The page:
PESHAWAR: The Khyber Pakhtunkhwa Culture Department has finalised the plan to establish the Artisan Village and Art Gallery to promote cultural values of the province.
Culture Department Director Shahbaz Khan told The News that it would be the third phase of the Artisan Village.
However, he said the department had now planned to establish an Art Gallery along with Artisan Village.
The official said earlier the Artisan Village was functioning under the Tourism Corporation Khyber Pakhtunkhwa (TCKP) at the Gor Khatri Archaeological Complex but now the Culture Department had planned to set up permanent Artisan Village at the Nishtar Hall.
The Art Gallery would be the first art gallery of the province he said, adding that production of goods was not the only purpose of the project, but we wanted to provide a platform to the artisans to exhibit their products as well.
Shahbaz Khan added the project was aimed at reviving the dying arts and providing financial assistance to the artisans of the province. He said Rs200 million had been allocated for the project.
Another official of the department said that after establishing the Artisan Village, they have planned to link it with the Artisan Centre functioning at the Islamabad Display Centre for the exhibition of products produced in Artisan Village.
He said the project was not only promoting cultural products of the province but also boosted the local economy.
The official said that during the project they had hired master artisans against fixed monthly salaries. He said the department also paid monthly stipends to the trainees.
The Artisan Village was set up by the TCKP at the Gor Khatri in 2012. The project continued for three years. The aim was to revive the dying arts and crafts of the city. It had 18 trainers in the first phase and 36 trainees.
The TCKP paid Rs10,000 a month to the master artisan and Rs5,000 to the trainee.
The project covered nine crafts including wax painting, handicrafts, Qaraquli cap, copper and brass work, architectural woodwork, decoration pieces, wickerwork, traditional dresses and jewellery and pottery work.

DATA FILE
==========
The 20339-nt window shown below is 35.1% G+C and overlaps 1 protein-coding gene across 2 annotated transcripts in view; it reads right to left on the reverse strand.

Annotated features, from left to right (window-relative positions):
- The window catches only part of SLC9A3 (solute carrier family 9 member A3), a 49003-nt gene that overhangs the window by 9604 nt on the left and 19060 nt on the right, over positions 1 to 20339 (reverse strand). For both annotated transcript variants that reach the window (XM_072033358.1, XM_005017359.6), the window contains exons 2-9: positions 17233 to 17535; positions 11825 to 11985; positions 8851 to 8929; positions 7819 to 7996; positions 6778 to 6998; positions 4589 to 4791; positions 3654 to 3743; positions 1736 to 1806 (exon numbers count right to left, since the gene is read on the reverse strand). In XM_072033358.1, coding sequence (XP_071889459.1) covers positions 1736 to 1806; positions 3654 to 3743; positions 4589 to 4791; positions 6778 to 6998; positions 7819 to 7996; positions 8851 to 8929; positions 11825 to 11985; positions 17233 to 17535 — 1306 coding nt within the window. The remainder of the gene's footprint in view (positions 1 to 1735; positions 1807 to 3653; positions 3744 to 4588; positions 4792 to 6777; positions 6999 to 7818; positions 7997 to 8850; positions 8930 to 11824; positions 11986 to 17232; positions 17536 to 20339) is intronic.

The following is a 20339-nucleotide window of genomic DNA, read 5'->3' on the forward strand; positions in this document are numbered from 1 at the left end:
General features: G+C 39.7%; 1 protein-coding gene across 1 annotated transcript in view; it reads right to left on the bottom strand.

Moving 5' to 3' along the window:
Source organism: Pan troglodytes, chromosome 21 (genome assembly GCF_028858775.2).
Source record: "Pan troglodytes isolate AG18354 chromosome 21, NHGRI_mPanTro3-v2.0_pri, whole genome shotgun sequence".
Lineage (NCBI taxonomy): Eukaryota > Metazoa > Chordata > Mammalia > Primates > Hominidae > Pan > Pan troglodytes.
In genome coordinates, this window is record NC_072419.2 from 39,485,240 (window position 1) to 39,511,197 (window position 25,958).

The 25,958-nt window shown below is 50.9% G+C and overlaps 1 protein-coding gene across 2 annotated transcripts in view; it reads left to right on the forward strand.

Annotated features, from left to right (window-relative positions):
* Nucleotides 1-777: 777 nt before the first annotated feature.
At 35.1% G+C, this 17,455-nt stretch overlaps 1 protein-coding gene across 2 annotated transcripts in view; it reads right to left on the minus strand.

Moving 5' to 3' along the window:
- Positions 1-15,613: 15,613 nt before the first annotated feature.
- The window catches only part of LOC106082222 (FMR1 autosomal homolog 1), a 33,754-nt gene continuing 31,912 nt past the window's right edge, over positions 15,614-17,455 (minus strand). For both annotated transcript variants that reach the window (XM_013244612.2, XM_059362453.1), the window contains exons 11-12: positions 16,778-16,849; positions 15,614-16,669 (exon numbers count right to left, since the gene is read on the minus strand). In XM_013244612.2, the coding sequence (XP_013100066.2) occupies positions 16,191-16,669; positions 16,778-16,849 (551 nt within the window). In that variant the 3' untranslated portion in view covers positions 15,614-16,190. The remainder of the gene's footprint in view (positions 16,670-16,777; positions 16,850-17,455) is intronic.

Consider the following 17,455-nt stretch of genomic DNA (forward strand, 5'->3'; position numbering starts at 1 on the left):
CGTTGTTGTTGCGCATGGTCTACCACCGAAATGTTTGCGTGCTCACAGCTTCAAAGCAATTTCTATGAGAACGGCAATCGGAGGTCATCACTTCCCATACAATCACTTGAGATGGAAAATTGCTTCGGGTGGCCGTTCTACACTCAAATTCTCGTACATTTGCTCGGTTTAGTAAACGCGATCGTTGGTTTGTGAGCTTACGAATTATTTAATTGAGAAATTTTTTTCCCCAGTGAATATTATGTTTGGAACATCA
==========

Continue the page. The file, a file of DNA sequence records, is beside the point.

The Directorate of Archeology and Museums of Khyber Pakhtunkhwa continued the project upon its completion from June 2015 to June 2018 at the Gor Khatri. Its budget was Rs 200 million.
Up to 29 master trainers including nine women trainers were appointed during the second phase of the project. They imparted skills to over 60 students, including 18 women.
The Archeology Department increased the amount for the trainers and paid them Rs16,000 per month. Each trainee was given Rs5,000.
The department provided raw material while revenue generated from the sale of the products was reinvested to provide more raw material to the artisans.
The products were exhibited for sale at the display centre set up at the same venue and at the Tourists Information Centre.
A number of 29 sections, including copper work, wax painting, block print, antique and dough jewelry, Charsadda khaddar, Peshawari Chappal, carpet weaving, Zari work, carving on copper, Swati shawl, wickerwork, woodwork, Rabab Making, Karakul Making, Traditional Tanka, Islamic Art on Wood and Gandhara Art (Calligraphy), Wheat Straw Art, Kalash cap, weaving technician, stonework, chair work, embroidery, Paranda making, Mukaish work, tailoring, knitting, pottery and Ironwork.
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